Tony Blair once uttered a sentence about his position on Iraq which answers all of Simon Jenkins’s waffle in the Guardian today.
“It’s worse than you think. I believe in it. I am truly committed to dealing with this, irrespective of the position of America,” he told the Guardian in an interview with Jackey Ashley in March 2003.
I understand why it is hard for some to believe this to be the case – before September 11 Blair was not known for taking strong, principled and unpopular stances on any issue. But on Iraq he did just that.
I have yet to see any serious evidence to support the alternative (Jenkins) thesis that Blair was just a weak-willed puppet of a neo-con clique who was so awe-struck by the rich and famous in Washington that he stumbled into supporting a war. In fact it would have been typical of the Old Blair to line up with the Franco-German position on Iraq while making the right noises about ‘bridge building’ with Washington – he could have fudged the whole issue in a way which avoided any serious negative impact on the Anglo-American relationship – giving some limited political support but no military backing. Instead he was the most articulate spokesman for regime change.
So I think it really is worse than the moderate liberal Stoppers think – on foreign policy Blair is not a puppet of anyone – he really does believe it and showed that long before Iraq.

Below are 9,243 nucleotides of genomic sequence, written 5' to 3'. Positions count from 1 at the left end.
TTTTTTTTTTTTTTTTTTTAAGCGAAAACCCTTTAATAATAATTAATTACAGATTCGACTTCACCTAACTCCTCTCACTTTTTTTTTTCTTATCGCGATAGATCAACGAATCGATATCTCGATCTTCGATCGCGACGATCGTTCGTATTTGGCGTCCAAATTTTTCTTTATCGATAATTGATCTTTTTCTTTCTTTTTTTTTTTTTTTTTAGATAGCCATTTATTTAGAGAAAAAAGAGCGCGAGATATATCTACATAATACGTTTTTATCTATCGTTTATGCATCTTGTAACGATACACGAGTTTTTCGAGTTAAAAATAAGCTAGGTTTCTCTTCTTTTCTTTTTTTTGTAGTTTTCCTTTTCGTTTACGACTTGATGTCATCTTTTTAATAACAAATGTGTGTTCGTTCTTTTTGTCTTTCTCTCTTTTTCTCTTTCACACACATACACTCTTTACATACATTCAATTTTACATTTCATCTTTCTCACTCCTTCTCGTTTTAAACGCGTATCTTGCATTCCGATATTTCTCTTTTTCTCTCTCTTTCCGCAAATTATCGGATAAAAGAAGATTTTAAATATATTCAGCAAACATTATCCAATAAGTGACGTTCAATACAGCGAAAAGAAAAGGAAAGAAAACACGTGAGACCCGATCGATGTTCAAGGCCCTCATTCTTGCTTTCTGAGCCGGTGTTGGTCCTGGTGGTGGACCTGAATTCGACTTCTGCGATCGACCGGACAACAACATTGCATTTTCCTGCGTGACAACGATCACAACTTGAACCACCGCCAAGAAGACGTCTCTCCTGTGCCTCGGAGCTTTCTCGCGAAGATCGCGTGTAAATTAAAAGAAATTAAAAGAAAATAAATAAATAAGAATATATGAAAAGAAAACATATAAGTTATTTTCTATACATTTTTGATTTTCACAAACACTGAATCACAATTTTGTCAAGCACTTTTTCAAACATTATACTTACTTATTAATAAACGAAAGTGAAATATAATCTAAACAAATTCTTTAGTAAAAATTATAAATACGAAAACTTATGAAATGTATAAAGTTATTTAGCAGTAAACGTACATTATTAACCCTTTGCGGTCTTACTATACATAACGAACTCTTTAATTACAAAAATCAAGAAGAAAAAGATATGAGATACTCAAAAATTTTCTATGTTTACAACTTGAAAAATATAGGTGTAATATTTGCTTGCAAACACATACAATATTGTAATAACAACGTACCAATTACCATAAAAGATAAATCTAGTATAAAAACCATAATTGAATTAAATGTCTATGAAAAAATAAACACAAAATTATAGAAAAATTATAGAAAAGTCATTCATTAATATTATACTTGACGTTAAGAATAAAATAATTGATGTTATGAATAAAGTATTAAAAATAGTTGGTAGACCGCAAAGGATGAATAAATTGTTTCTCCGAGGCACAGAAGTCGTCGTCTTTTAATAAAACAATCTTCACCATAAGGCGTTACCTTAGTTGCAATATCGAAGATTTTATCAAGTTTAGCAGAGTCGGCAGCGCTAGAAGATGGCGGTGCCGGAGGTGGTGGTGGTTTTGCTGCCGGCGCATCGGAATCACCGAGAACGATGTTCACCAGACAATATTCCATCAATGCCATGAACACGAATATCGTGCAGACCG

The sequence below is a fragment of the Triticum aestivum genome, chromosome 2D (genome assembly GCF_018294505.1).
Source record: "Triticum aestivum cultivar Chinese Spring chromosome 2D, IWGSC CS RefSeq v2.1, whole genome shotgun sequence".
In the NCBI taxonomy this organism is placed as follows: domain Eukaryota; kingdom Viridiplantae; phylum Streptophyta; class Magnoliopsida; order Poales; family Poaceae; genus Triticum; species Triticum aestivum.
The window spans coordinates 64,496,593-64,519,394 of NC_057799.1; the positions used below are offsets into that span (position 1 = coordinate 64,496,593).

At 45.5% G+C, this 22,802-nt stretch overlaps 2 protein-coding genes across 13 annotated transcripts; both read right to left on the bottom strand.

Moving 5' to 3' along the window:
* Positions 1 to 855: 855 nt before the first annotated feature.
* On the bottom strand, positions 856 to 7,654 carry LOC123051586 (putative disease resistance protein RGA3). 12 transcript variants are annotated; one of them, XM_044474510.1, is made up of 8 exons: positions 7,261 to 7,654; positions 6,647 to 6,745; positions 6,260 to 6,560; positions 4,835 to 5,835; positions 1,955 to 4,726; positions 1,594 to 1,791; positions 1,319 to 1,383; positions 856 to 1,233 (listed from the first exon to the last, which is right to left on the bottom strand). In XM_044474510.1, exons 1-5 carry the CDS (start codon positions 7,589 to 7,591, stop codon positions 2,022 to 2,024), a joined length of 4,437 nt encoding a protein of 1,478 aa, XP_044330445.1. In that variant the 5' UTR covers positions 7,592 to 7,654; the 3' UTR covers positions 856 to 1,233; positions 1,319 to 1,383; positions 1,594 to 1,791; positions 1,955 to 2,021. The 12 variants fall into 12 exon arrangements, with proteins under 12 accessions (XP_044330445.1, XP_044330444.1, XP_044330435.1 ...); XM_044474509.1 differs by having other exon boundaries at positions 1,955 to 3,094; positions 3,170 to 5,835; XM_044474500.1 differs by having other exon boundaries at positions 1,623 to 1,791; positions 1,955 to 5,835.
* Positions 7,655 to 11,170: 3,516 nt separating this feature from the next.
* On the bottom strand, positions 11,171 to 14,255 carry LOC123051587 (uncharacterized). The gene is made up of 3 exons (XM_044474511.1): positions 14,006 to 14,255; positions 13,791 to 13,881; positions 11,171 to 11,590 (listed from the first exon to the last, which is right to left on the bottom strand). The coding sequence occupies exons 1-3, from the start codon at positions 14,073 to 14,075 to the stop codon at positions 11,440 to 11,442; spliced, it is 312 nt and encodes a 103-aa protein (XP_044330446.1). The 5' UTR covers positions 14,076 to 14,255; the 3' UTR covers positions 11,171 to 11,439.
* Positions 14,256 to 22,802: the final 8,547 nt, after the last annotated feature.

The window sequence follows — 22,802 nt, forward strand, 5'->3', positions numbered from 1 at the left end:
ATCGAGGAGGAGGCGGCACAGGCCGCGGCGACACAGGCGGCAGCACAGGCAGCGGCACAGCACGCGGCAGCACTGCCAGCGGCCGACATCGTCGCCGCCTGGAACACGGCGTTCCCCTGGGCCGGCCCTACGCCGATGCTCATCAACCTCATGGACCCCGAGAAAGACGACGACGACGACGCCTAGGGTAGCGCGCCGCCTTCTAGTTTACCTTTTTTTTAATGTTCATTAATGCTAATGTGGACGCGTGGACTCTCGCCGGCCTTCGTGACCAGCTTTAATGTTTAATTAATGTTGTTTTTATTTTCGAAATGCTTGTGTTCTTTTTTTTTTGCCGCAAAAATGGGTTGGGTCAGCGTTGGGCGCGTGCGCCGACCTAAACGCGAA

The insistence on portraying Blair as merely a dupe of the neo-cons carries with it the additional ‘benefit’ of not requiring any examination or consideration of the actual politics of regime-change and how they fit in with the traditions of the progressive left – after all if the position taken by Blair is fake why bother addressing its content?
But this a shame because it is about time that the likes of Jenkins and others who have been horrified by the concept of regime-change start to deal with it on its merits rather than merely re-issue constantly a cartoon misrepresentation of it. Likewise it is time that the term ‘neo-con’ be shorn of its mystification and the key elements of an interventionist pro-democracy foreign policy be examined and debated seriously.
These are, after all, the major issues of our day and it would be welcome if those paid to comment on and analyse such issues stepped beyond a tabloid-level, Westminster-centric approach and began to focus on the heart of the matter.